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What’s Next: Improving Mental Health Crisis Response

What’s Next with Nicole is a biweekly opinion column. The views expressed are solely the author’s.

TW: suicide, mania.

Arlington has begun an effort to improve mental health services in our community with dollars attached to these priorities. Taking this initial first step is significant, but we still have miles to go. Next Tuesday you can learn more about this topic at the Civic Federation monthly meeting.

Movement on mental health services all started with the overwhelming support for the Black Lives Matter movement last summer. Thousands marched, hundreds of first time speakers came to County Board hearings, and policy change was demanded. The County Board convened and the County Manager appointed a “Police Practices Group” (PPG) to recommend policy changes.

This working group narrowed their scope to four major sections: mental health crisis intervention, police civilian review board, traffic enforcement, and alternative dispute resolution. For purposes of this analysis I will focus on the mental health aspect of the recommendation.

Current State of Play

If an Arlingtonian is facing a crisis situation such as a manic episode, suicidal thoughts, or substance abuse, the response from Arlington is predominantly from the police. There is limited co-response with both a clinician and responding police officer. While it is impressive that ¾ of Arlington’s police force is “Crisis Intervention Trained” (CIT), police acknowledged during this process that their presence with flashing lights and uniforms immediately escalates a crisis situation even with the best trained officers.

There is little that is done for those in crisis after the initial police point of contact. In a situation where you experience a physical medical emergency, like a car crash, there are follow up services that are needed for treatment. Ultimately there are not currently adequate follow up services available for those in mental emergency situations.

With little support from federal or state agencies, we are left to our own devices to create a solution. This issue is too great to continue to push off a response. We have a number of best practice models to look at in other local jurisdictions and our police practices group recommendations put together a great target implementation framework.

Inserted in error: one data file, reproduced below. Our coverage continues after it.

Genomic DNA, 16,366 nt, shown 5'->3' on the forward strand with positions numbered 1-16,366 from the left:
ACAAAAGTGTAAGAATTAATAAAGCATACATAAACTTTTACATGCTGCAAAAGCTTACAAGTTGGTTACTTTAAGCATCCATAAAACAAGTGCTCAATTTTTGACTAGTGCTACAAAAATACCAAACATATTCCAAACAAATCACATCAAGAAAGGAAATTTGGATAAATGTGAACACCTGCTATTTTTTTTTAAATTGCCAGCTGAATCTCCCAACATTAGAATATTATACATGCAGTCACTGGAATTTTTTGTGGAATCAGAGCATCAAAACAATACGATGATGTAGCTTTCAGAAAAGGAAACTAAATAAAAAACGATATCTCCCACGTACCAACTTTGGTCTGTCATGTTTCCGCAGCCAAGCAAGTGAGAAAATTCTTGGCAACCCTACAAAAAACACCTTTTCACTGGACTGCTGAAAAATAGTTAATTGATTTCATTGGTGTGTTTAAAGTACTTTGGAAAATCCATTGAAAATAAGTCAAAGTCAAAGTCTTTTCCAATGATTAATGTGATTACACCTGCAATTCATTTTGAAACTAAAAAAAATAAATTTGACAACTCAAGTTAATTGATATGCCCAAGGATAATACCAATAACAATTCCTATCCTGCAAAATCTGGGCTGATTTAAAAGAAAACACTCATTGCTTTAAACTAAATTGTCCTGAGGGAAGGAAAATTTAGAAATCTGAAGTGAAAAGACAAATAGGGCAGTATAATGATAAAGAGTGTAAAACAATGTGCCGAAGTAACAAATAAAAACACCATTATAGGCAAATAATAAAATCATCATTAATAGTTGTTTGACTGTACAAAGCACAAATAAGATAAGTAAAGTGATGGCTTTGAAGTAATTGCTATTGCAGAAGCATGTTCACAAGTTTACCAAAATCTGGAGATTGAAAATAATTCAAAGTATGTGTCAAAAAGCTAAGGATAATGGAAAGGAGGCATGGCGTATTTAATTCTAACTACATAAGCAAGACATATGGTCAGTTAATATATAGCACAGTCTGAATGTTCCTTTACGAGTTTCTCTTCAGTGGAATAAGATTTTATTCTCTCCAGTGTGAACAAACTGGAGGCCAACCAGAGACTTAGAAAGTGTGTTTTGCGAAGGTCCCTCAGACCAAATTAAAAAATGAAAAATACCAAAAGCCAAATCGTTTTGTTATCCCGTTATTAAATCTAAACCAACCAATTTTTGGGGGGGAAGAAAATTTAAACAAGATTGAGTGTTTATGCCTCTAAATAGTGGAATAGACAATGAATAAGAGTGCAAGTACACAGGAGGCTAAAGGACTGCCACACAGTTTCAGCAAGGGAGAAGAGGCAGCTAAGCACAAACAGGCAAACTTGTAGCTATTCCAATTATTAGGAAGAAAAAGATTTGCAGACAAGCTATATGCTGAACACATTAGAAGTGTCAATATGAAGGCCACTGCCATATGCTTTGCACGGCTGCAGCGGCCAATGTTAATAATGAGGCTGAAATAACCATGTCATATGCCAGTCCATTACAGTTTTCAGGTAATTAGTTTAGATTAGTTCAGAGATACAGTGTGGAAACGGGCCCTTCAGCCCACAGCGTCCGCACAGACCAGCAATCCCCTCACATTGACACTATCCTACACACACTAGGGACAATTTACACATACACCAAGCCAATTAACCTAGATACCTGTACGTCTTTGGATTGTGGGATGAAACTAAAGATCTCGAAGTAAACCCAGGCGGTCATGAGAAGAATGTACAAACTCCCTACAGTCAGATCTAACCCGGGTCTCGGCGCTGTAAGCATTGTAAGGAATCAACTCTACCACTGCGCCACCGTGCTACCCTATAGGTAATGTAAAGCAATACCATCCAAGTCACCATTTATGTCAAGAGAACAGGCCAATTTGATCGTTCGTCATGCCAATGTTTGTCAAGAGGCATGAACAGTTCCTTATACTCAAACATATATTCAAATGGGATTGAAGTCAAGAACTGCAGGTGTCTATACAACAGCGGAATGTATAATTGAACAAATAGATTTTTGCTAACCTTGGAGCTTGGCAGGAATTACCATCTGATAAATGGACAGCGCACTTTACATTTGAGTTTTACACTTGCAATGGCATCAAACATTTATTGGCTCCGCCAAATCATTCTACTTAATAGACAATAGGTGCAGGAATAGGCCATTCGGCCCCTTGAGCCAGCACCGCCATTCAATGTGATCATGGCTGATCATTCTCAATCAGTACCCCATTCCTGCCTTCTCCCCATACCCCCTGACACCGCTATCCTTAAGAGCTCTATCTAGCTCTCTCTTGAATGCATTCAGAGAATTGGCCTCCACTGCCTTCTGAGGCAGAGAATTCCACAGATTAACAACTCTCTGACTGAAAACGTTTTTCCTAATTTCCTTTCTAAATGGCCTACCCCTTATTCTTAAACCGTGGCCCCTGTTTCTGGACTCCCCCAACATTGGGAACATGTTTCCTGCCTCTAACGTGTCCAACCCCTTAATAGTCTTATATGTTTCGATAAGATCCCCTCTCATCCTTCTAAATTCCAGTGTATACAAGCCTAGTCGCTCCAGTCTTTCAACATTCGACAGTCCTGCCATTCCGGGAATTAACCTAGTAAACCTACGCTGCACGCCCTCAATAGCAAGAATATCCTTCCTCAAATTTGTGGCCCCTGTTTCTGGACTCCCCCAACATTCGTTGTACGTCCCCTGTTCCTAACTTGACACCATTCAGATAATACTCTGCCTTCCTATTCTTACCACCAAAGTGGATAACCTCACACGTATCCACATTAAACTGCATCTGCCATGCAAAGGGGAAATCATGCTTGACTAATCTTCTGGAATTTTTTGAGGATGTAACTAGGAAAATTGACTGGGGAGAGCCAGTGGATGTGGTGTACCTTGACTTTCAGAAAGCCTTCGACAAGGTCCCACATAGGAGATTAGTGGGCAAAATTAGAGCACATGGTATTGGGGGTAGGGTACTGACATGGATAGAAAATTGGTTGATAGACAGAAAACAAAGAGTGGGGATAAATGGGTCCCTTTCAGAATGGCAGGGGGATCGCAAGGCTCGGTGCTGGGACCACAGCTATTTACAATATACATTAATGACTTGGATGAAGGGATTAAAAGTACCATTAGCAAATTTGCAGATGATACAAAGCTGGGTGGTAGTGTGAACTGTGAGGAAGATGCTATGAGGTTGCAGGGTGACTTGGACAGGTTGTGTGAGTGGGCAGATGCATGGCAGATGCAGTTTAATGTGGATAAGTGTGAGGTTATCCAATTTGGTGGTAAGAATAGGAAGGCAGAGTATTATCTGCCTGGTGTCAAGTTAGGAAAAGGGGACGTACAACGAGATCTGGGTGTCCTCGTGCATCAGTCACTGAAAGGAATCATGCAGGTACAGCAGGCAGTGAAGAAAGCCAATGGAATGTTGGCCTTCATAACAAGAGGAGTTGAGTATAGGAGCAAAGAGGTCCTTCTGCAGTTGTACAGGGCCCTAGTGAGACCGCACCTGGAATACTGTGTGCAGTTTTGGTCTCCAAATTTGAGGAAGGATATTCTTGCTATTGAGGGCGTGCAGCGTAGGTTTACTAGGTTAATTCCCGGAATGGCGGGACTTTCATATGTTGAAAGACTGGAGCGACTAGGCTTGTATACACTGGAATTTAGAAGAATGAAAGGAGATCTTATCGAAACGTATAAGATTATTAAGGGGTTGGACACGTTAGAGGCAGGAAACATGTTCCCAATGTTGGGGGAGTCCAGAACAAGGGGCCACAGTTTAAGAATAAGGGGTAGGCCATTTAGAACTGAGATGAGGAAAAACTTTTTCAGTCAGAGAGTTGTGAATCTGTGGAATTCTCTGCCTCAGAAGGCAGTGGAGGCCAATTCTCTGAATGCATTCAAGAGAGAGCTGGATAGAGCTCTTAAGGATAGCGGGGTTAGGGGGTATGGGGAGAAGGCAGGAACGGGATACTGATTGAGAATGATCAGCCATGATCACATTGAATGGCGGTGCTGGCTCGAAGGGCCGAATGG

What’s Budgeted for Improvements

In the County Manager’s budget there is a proposed $574,000 dedicated to supporting Arlington’s Crisis Intervention Center (CIC) and a medically equipped vehicle dedicated to crisis transit.

Additional staffing will be helpful to taking the CIC closer to being able to have a 24/7 response capacity, since crises takes place at all hours of the day, and provides services from a team of individuals who are adequately trained to respond to these specific types of medical emergencies.

One of those positions will be an emergency services clinician that presumably would be an additional co-responder to emergency calls, bringing our response team to a whopping two people dedicated to respond to the entire county’s mental health related calls around-the-clock.

The additional vehicle would hopefully eliminate the anxiety of flashing lights, from what have otherwise been a police or ambulance transit vehicle, while maintaining the medically necessary materials during transport time.

What’s Next

Some implementation items are process and coordination oriented, while others will require long-term funding commitments. What is included in the Manager’s Budget is able to address some of the important short-term funding oriented goals. There is still a tremendous amount of work to do though that is effectively summarized in the PPG Recommendation.

Immediate

  • Establish protocol for co-response between police and mental health clinicians for emergency response.
  • Plan for police to use CIC as a drop-off for when is safely feasible for individuals in crisis.
  • Use data to evaluate and adjust programs as needed.
  • Community outreach to those that miss appointments.

Short-Term (2 years)

  • Create framework for a First Episode Psychosis program to treat young adults (15-30) at the onset of their life-long a mental health diagnosis to treat and mitigate long-term issues related to their illness.
  • Empower Commonwealth Attorney to develop and implement guidelines to maximize use of pre-charge diversion while reducing public safety risk and negative impacts of court involvement and incarceration. Plan to include probation violators in the behavioral docket and drug court.
  • Develop and implement a full array of substance abuse evidence-based treatment services for all ages.
  • Expand services to people experiencing homelessness including additional beds and integrated services with CIC.

Long-Term (2+ years)

  • Ensure the CIC is a functional 24/7/365 drop-off center for individuals, families, emergency services, and police for people experiencing crisis.
  • Implement First Episode Psychosis program and Behavioral Health Docket.

Nicole Merlene grew up in Arlington County and has been a civic leader in both policy and political arenas. She has been an Economic Development and Tenant-Landlord Commissioner; Community Development Citizens Advisory Committee, Pentagon City Planning Study, Rosslyn Transportation Study, and Vision Zero member; Arlington County Civic Federation and Rosslyn Civic Association Board Member. In 2019 she sought the Democratic nomination for the 31st District of the Virginia State Senate. Professionally Nicole is an Economic Development Specialist where she works to attract businesses to the region. She lives in an apartment with her dog Riley and enjoys running and painting.

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